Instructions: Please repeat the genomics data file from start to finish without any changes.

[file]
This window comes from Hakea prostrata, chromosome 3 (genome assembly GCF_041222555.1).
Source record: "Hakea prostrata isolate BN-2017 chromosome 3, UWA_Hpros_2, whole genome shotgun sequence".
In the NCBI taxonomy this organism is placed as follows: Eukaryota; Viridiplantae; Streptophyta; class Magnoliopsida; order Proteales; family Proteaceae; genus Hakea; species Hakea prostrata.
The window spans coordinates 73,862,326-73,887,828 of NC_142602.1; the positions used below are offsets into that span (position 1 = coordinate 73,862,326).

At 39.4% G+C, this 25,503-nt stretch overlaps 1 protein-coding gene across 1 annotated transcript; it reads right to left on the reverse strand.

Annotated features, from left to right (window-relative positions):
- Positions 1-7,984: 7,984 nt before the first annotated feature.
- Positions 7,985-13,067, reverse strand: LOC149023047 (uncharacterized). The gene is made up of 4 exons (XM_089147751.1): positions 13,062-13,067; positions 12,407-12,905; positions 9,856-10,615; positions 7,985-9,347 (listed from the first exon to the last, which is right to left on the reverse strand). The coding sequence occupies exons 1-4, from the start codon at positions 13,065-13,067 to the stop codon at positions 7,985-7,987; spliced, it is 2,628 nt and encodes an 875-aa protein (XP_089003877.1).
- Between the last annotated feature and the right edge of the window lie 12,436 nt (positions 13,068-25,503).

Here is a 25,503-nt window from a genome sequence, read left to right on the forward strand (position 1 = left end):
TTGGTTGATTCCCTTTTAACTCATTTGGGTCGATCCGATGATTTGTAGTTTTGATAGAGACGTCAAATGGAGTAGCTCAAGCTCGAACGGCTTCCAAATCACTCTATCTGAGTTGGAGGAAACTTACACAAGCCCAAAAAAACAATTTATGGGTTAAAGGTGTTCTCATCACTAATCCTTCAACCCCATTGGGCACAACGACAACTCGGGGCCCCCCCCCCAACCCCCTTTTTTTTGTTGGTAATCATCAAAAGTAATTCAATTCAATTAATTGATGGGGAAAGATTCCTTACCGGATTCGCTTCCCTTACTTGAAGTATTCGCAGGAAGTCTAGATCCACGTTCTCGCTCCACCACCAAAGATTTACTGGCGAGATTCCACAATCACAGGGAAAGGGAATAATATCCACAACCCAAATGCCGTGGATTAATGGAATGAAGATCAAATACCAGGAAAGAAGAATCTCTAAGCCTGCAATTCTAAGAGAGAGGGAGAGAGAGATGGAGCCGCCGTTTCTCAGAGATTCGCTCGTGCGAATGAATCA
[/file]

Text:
This window comes from Hakea prostrata, chromosome 3 (genome assembly GCF_041222555.1).
Source record: "Hakea prostrata isolate BN-2017 chromosome 3, UWA_Hpros_2, whole genome shotgun sequence".
In the NCBI taxonomy this organism is placed as follows: Eukaryota; Viridiplantae; Streptophyta; class Magnoliopsida; order Proteales; family Proteaceae; genus Hakea; species Hakea prostrata.
The window spans coordinates 73,862,326-73,887,828 of NC_142602.1; the positions used below are offsets into that span (position 1 = coordinate 73,862,326).

At 39.4% G+C, this 25,503-nt stretch overlaps 1 protein-coding gene across 1 annotated transcript; it reads right to left on the reverse strand.

Annotated features, from left to right (window-relative positions):
- Positions 1-7,984: 7,984 nt before the first annotated feature.
- Positions 7,985-13,067, reverse strand: LOC149023047 (uncharacterized). The gene is made up of 4 exons (XM_089147751.1): positions 13,062-13,067; positions 12,407-12,905; positions 9,856-10,615; positions 7,985-9,347 (listed from the first exon to the last, which is right to left on the reverse strand). The coding sequence occupies exons 1-4, from the start codon at positions 13,065-13,067 to the stop codon at positions 7,985-7,987; spliced, it is 2,628 nt and encodes an 875-aa protein (XP_089003877.1).
- Between the last annotated feature and the right edge of the window lie 12,436 nt (positions 13,068-25,503).

Here is a 25,503-nt window from a genome sequence, read left to right on the forward strand (position 1 = left end):
TTGGTTGATTCCCTTTTAACTCATTTGGGTCGATCCGATGATTTGTAGTTTTGATAGAGACGTCAAATGGAGTAGCTCAAGCTCGAACGGCTTCCAAATCACTCTATCTGAGTTGGAGGAAACTTACACAAGCCCAAAAAAACAATTTATGGGTTAAAGGTGTTCTCATCACTAATCCTTCAACCCCATTGGGCACAACGACAACTCGGGGCCCCCCCCCCAACCCCCTTTTTTTTGTTGGTAATCATCAAAAGTAATTCAATTCAATTAATTGATGGGGAAAGATTCCTTACCGGATTCGCTTCCCTTACTTGAAGTATTCGCAGGAAGTCTAGATCCACGTTCTCGCTCCACCACCAAAGATTTACTGGCGAGATTCCACAATCACAGGGAAAGGGAATAATATCCACAACCCAAATGCCGTGGATTAATGGAATGAAGATCAAATACCAGGAAAGAAGAATCTCTAAGCCTGCAATTCTAAGAGAGAGGGAGAGAGAGATGGAGCCGCCGTTTCTCAGAGATTCGCTCGTGCGAATGAATCA